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Emergency Officials Warn Residents to Beware of Fraud

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sert-logoRALEIGH – In the wake of Hurricane Matthew, state and federal officials caution North Carolinians to be alert for individuals attempting to take advantage of residents making home repairs, those wanting to donate to victims or those trying to obtain vital information under false pretenses. The most common post-disaster fraud practices include phony housing inspectors, fraudulent building contractors, false pleas for disaster donations and fake offers of state or federal aid.

Residents are warned to be especially careful of scammers working in teams. Two or more thieves may pose as agents of the state or federal government to take advantage of residents.

“In a time of great need, it may be easy to accept help offered, but residents must be aware of the potential for fraud,” said Governor Pat McCrory. “It will not be tolerated. I have directed the State Bureau of Investigation to assist local law enforcement in investigating complaints and to take criminal action against scammers.”

Individuals in need should always remember:

Federal and state workers never ask for or accept money.
Always ask for identification. Federal and state workers always carry identification. Do not assume that if they look and sound legitimate, that they are.
There is no fee required to apply for or to get disaster assistance from the Federal Emergency Management Agency (FEMA), the U.S. Small Business Administration or the state.
Fraud attempts can be made in person, over the phone or by mail, email or text.
If you are threatened or intimidated by a potential scammer, call 1-877-5-NOSCAM.
Homeowners should also use caution when hiring workers to make repairs or assist with cleanup. If property loss is suffered to homes or vehicles, property owners should contact their insurance agent as soon as possible to arrange a visit from an adjuster. Some additional points to remember include the following:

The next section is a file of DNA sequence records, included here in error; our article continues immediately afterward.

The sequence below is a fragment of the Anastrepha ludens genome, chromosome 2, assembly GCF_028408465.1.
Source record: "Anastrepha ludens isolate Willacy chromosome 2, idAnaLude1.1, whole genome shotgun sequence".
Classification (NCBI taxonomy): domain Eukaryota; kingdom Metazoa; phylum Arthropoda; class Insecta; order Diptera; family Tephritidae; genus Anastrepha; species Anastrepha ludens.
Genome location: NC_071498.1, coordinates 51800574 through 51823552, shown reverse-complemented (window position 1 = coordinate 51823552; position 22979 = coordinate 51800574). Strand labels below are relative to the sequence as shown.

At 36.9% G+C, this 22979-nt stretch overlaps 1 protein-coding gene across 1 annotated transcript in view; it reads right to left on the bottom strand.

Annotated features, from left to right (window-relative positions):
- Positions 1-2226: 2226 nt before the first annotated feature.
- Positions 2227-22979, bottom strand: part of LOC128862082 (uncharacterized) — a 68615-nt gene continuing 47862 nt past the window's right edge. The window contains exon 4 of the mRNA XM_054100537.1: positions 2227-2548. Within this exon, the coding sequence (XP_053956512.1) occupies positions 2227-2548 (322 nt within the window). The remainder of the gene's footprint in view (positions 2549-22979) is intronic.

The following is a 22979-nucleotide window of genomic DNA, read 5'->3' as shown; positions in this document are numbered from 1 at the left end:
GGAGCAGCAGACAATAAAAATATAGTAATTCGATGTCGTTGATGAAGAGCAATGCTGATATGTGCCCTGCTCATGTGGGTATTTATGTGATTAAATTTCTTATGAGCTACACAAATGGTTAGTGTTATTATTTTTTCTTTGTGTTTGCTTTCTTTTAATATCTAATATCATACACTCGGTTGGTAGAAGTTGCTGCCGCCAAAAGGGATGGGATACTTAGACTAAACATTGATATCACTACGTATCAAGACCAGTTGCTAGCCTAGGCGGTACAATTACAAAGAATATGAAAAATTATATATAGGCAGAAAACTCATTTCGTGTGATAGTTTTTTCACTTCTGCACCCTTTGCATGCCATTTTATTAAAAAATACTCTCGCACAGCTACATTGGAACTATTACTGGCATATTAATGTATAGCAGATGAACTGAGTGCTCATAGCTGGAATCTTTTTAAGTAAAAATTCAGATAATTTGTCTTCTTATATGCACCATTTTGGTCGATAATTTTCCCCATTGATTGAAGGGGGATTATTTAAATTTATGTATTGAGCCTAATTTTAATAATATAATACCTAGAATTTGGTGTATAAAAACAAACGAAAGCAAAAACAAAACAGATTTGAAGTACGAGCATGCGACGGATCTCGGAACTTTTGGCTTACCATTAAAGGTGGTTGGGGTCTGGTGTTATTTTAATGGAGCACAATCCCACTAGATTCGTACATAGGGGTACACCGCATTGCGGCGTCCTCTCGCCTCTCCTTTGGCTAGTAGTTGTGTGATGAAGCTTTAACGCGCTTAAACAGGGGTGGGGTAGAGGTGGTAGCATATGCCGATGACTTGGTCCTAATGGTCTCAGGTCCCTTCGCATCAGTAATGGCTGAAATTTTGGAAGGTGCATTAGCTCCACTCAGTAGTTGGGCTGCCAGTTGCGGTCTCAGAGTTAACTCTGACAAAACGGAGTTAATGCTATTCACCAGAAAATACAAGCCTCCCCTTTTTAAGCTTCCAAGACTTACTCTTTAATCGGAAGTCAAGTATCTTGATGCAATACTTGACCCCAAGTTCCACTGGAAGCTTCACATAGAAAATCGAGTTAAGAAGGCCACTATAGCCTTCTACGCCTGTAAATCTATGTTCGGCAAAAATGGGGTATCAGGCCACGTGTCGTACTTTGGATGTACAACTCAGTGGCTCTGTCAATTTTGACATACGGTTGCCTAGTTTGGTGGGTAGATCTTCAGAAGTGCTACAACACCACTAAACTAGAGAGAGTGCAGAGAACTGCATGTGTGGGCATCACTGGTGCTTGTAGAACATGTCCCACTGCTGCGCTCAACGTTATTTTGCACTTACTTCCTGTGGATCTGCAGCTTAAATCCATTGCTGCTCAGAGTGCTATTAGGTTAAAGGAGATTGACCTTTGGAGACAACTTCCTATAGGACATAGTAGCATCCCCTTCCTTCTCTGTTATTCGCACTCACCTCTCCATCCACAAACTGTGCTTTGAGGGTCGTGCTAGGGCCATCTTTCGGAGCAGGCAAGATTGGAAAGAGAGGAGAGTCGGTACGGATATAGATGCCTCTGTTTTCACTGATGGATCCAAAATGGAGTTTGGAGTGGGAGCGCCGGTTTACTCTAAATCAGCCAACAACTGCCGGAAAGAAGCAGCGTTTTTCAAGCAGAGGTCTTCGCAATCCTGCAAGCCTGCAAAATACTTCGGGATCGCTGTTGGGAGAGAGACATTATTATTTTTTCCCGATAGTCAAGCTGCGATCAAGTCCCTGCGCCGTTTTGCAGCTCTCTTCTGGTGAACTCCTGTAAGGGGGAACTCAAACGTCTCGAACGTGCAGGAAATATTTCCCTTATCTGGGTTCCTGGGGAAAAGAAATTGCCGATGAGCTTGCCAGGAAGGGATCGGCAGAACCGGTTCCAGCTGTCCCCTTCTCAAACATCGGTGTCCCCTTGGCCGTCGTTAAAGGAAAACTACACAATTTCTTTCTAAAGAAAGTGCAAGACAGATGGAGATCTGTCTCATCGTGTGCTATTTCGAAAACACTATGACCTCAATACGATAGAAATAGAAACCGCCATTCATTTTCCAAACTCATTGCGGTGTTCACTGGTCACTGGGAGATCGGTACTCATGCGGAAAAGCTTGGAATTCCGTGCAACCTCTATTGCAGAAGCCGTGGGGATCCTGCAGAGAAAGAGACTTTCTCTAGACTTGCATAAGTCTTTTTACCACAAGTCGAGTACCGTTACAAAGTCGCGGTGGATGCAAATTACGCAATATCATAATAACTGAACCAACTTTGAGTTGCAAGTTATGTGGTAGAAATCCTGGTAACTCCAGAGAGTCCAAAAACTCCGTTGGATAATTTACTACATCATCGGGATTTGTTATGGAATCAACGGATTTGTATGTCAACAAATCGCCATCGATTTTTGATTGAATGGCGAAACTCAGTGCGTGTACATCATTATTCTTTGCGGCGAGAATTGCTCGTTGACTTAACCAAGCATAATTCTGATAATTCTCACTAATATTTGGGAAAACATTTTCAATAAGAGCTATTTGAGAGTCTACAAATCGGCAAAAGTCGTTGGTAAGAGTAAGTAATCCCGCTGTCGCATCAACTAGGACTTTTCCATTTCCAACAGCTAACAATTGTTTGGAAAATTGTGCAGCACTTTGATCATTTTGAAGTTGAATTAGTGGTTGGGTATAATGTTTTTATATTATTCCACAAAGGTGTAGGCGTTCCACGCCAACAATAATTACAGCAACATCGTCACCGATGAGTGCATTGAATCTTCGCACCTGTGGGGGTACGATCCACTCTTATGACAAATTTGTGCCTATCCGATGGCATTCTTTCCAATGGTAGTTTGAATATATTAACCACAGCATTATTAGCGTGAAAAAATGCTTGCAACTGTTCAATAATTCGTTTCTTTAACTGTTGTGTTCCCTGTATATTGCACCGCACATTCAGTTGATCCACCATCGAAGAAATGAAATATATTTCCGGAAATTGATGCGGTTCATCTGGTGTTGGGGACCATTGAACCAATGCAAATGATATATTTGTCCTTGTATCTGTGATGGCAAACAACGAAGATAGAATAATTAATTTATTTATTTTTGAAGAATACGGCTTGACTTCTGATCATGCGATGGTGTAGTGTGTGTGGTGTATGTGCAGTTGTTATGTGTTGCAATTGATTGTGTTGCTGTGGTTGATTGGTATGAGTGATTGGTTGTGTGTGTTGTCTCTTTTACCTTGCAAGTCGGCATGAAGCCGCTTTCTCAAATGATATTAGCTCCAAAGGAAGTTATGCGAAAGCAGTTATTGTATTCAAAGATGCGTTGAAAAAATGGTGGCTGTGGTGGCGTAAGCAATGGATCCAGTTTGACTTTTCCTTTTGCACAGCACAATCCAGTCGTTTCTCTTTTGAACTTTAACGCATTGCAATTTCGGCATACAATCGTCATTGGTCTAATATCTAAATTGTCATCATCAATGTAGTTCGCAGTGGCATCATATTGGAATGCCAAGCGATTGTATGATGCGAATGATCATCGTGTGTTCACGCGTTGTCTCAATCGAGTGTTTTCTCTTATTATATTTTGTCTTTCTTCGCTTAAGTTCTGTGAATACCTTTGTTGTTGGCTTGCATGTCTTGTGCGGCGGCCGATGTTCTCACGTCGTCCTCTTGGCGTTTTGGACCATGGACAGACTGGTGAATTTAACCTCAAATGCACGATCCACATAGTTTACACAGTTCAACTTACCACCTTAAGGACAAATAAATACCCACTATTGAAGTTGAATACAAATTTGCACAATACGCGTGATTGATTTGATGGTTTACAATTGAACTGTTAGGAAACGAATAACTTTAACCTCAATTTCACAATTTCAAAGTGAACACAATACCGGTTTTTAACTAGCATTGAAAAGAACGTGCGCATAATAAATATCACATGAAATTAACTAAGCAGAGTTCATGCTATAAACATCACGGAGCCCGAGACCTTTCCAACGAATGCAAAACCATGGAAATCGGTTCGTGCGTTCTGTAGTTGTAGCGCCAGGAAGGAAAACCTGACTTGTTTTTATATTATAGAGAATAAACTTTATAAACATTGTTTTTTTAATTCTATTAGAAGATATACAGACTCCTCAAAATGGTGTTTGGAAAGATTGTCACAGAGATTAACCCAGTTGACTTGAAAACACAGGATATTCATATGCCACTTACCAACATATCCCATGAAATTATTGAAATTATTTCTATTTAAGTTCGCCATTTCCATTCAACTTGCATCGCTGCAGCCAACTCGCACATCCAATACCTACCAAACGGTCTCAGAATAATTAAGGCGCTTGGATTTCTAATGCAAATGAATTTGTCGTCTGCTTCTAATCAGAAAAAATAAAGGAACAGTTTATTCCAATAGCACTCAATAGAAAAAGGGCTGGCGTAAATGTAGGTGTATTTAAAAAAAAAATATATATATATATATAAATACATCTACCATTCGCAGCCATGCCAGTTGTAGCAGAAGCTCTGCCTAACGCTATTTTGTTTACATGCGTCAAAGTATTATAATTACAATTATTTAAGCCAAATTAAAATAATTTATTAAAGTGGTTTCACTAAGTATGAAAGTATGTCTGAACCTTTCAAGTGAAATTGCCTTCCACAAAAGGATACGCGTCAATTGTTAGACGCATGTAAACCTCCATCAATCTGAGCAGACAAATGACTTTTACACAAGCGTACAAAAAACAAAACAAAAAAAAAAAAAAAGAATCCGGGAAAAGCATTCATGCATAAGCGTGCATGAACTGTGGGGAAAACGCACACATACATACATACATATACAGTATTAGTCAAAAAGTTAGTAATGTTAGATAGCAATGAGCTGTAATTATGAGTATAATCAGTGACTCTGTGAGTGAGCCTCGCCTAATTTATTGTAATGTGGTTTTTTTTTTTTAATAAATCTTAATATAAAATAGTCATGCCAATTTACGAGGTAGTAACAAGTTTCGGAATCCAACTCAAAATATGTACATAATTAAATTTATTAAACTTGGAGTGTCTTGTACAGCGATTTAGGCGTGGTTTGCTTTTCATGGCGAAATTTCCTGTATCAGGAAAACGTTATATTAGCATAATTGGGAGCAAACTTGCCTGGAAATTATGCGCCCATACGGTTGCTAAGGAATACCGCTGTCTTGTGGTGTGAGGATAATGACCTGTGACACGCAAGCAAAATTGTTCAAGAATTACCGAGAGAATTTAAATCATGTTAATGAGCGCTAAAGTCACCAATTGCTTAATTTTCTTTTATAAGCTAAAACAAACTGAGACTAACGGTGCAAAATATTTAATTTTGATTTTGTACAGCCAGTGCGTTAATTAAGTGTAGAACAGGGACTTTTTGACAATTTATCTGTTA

Use reliable, licensed contractors/companies. If possible, use local licensed contractors – ones with a permanent street address and that are listed in the local telephone directory.
Check with the local Better Business Bureau or business trades council to make sure the company has no outstanding consumer complaints filed against it.
Get a written estimate. Be sure to obtain a written estimate for the job and read the fine print. Compare the services and prices of several reputable contractors before making a final decision.
Ask for references. Call former customers who had similar work done to see if they were satisfied with the job.
Ask for proof of insurance. Make sure the contractor carries general liability insurance and workers’ compensation. If the contractor is not insured, the homeowner may be liable for accidents that occur on the property or to the house/building.
Obtain a contract. A complete contract will state the tasks to be performed and all associated costs. Do not sign a blank contract or one with blank spaces. Make sure the agreement states who will apply for the necessary permits or licenses. Have a lawyer review the contract if substantial costs are involved.
Know how to cancel a contract. If you need to cancel a contract, do so within three business days of signing. Be sure to follow the agreements stated in the cancellation clauses and send the notification by registered mail.
Ask for written guarantees. Ask for a written guarantee stating who is responsible for equipment and materials.
Do not pay cash. Avoid on-the-spot cash payments; the safest route is to write a check made out to a contracting agency or use a credit card. Negotiate a payment plan, but don’t let payments get ahead of the work being done. Keep records of all payments.
Have the work inspected. If excavation work is being performed (such as sewers or basement walls) make sure a qualified inspector examines the work before it is hidden from view to avoid similar problems in the future.
Create a job file of all papers. Keep track of warranties and change orders, etc.
Complaints against a general contractor can be filed with the North Carolina Licensing Board for General Contractors Violations and Complaints Section at 919-571-4189.Dial 2-1-1 to speak with a trained call specialist about Hurricane Matthew assistance in your area; the service is free, confidential and available in any language. Call 5-1-1 for the latest road conditions or check the ReadyNC mobile app, which also has real-time shelter and evacuation information. For updates on Hurricane Matthew impacts and relief efforts, go to or follow N.C. Emergency Management on Twitter and Facebook. People or organizations that want to help ensure North Carolina recovers can visit or text NCRecovers to 30306.